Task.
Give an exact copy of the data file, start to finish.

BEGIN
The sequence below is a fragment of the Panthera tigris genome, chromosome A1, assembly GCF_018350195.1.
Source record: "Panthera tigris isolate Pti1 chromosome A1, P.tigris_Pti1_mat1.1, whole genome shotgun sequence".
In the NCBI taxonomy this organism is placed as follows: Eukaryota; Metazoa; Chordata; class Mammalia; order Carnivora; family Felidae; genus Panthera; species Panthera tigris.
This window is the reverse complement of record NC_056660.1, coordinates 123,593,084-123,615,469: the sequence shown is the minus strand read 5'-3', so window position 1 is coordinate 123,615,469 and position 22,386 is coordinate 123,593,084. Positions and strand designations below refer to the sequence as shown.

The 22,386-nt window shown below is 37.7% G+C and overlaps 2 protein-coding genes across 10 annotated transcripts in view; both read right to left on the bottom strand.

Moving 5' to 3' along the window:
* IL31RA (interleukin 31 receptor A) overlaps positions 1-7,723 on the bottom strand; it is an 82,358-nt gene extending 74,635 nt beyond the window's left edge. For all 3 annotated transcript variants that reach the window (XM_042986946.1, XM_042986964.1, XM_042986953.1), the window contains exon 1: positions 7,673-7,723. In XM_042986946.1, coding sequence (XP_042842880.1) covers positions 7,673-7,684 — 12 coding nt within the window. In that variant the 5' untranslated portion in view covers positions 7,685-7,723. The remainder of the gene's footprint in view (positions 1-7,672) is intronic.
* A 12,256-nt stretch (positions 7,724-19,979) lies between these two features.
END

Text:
The sequence below is a fragment of the Panthera tigris genome, chromosome A1, assembly GCF_018350195.1.
Source record: "Panthera tigris isolate Pti1 chromosome A1, P.tigris_Pti1_mat1.1, whole genome shotgun sequence".
In the NCBI taxonomy this organism is placed as follows: Eukaryota; Metazoa; Chordata; class Mammalia; order Carnivora; family Felidae; genus Panthera; species Panthera tigris.
This window is the reverse complement of record NC_056660.1, coordinates 123,593,084-123,615,469: the sequence shown is the minus strand read 5'-3', so window position 1 is coordinate 123,615,469 and position 22,386 is coordinate 123,593,084. Positions and strand designations below refer to the sequence as shown.

The 22,386-nt window shown below is 37.7% G+C and overlaps 2 protein-coding genes across 10 annotated transcripts in view; both read right to left on the bottom strand.

Moving 5' to 3' along the window:
* IL31RA (interleukin 31 receptor A) overlaps positions 1-7,723 on the bottom strand; it is an 82,358-nt gene extending 74,635 nt beyond the window's left edge. For all 3 annotated transcript variants that reach the window (XM_042986946.1, XM_042986964.1, XM_042986953.1), the window contains exon 1: positions 7,673-7,723. In XM_042986946.1, coding sequence (XP_042842880.1) covers positions 7,673-7,684 — 12 coding nt within the window. In that variant the 5' untranslated portion in view covers positions 7,685-7,723. The remainder of the gene's footprint in view (positions 1-7,672) is intronic.
* A 12,256-nt stretch (positions 7,724-19,979) lies between these two features.